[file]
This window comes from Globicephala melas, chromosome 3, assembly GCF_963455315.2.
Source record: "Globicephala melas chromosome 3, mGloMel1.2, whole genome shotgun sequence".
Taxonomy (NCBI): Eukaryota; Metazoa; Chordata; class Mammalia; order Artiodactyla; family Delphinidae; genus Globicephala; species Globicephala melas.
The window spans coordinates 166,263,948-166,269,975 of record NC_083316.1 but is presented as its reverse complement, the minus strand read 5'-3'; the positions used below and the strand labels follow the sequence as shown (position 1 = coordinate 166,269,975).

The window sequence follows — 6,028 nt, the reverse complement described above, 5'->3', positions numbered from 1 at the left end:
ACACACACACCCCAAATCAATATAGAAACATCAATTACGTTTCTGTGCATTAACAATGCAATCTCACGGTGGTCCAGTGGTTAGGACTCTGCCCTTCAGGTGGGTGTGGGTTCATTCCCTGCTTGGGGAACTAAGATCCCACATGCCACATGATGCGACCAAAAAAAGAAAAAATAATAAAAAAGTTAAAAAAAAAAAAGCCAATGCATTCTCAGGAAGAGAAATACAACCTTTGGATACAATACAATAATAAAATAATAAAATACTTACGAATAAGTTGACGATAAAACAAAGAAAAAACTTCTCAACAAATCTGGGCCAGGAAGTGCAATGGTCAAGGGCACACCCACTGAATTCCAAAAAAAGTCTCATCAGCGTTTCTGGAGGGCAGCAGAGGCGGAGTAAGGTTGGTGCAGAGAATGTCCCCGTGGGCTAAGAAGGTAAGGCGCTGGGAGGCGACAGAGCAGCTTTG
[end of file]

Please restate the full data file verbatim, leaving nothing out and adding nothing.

This window comes from Globicephala melas, chromosome 3, assembly GCF_963455315.2.
Source record: "Globicephala melas chromosome 3, mGloMel1.2, whole genome shotgun sequence".
Taxonomy (NCBI): Eukaryota; Metazoa; Chordata; class Mammalia; order Artiodactyla; family Delphinidae; genus Globicephala; species Globicephala melas.
The window spans coordinates 166,263,948-166,269,975 of record NC_083316.1 but is presented as its reverse complement, the minus strand read 5'-3'; the positions used below and the strand labels follow the sequence as shown (position 1 = coordinate 166,269,975).

The window sequence follows — 6,028 nt, the reverse complement described above, 5'->3', positions numbered from 1 at the left end:
ACACACACACCCCAAATCAATATAGAAACATCAATTACGTTTCTGTGCATTAACAATGCAATCTCACGGTGGTCCAGTGGTTAGGACTCTGCCCTTCAGGTGGGTGTGGGTTCATTCCCTGCTTGGGGAACTAAGATCCCACATGCCACATGATGCGACCAAAAAAAGAAAAAATAATAAAAAAGTTAAAAAAAAAAAAGCCAATGCATTCTCAGGAAGAGAAATACAACCTTTGGATACAATACAATAATAAAATAATAAAATACTTACGAATAAGTTGACGATAAAACAAAGAAAAAACTTCTCAACAAATCTGGGCCAGGAAGTGCAATGGTCAAGGGCACACCCACTGAATTCCAAAAAAAGTCTCATCAGCGTTTCTGGAGGGCAGCAGAGGCGGAGTAAGGTTGGTGCAGAGAATGTCCCCGTGGGCTAAGAAGGTAAGGCGCTGGGAGGCGACAGAGCAGCTTTG